by Matt Waller
Earlier today while eating lunch (not from a food truck, unfortunately), I came across a tweet (“I got fired for tweeting: ask me how”), which led me to a piece on The Awl about an employee of a food truck who “got fired for tweeting.” That wording is a tad deceptive, and I was under the impression that the act of tweeting alone–not the content or context of a tweet–got the individual fired. As someone who occasionally tweets during my breaks at work, I was interested.
As it turns out, the employee got fired for using Twitter to publicly shame the employer (an advisory firm with 300 employees) of a group who placed a large order without tipping. Granted, placing a $170 lunch order and not tipping is incredibly inconsiderate and disrespectful. I understand the anger of the employees who scrambled to put together the order, at the cost of making other customers wait longer than usual, only to find out the party didn’t tip. But for the employee to take action into his own hands by using Twitter to call out the corporation who employs the individuals? That seems a little much.
The paradox of the employee’s argument is that he calls out an entire corporation for the behavior of a select few individuals whose actions may or may not be representative of the corporation as a whole, but at the same time, the employee fails to see how his behavior could be taken as representative of his company (the food truck) as a whole. If the employee is willing to publicly judge an entire company based on the action of a few individuals, then surely he can understand his boss’s fear of his/her company being judged by the actions of this one employee choosing to publicly shame a customer. The employee didn’t get fired for tweeting; he got fired for reflecting poorly on his employer in a highly visible forum.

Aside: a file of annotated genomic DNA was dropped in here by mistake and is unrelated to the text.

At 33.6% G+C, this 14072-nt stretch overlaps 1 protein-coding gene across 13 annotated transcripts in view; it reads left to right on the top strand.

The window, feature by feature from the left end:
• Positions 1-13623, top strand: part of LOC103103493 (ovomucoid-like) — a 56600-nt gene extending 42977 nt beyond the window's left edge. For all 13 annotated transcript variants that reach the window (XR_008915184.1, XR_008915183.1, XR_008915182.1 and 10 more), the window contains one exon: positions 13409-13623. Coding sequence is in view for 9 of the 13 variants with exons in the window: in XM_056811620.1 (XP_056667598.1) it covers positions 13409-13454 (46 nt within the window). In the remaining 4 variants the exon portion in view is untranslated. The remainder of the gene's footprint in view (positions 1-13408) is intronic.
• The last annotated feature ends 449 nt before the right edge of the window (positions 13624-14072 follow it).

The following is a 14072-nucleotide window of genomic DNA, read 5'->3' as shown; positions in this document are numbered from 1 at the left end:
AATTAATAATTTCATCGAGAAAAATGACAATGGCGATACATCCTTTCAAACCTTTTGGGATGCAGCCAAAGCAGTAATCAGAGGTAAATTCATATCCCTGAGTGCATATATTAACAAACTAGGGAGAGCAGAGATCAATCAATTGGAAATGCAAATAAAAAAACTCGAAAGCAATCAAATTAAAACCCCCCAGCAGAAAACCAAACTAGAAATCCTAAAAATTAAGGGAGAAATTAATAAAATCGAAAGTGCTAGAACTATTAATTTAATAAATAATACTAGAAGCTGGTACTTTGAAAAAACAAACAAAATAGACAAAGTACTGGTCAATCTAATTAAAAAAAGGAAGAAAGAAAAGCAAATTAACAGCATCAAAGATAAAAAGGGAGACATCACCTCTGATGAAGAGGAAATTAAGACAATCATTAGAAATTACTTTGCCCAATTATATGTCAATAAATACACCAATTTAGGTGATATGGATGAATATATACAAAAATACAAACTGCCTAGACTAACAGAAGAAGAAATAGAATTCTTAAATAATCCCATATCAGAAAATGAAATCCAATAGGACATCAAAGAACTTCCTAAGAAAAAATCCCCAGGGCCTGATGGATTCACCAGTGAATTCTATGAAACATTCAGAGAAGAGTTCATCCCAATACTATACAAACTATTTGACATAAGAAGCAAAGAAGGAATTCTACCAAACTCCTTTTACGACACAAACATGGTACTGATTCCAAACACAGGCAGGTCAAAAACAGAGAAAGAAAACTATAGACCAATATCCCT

The writer notes that he “could have not said anything,” but that he did “because of some misguided notions about ‘the courage of your convictions,’ or whatever.” (Nevermind the sophomoric tone of that statement.) The fact of the matter is that when you enter into an agreement to work for a given company, some sacrifice is involved, and professionalism is generally expected. You become a representative of the organization. Certainly the employee would not have sent the tweet in question using the food truck’s own Twitter account. There are many ways to show “courage of conviction” aside from sending petty tweets which inculpate an entire company for the behavior of a few of its employees; by an extension of that logic, the employee should have realized that his behavior, too, could be misunderstood as representative of his employer. I can sympathize with the employees of the food truck–including the writer of the article–who worked hard only to be snubbed from a well-earned tip. I cannot sympathize, however, with the fact that the guy got fired.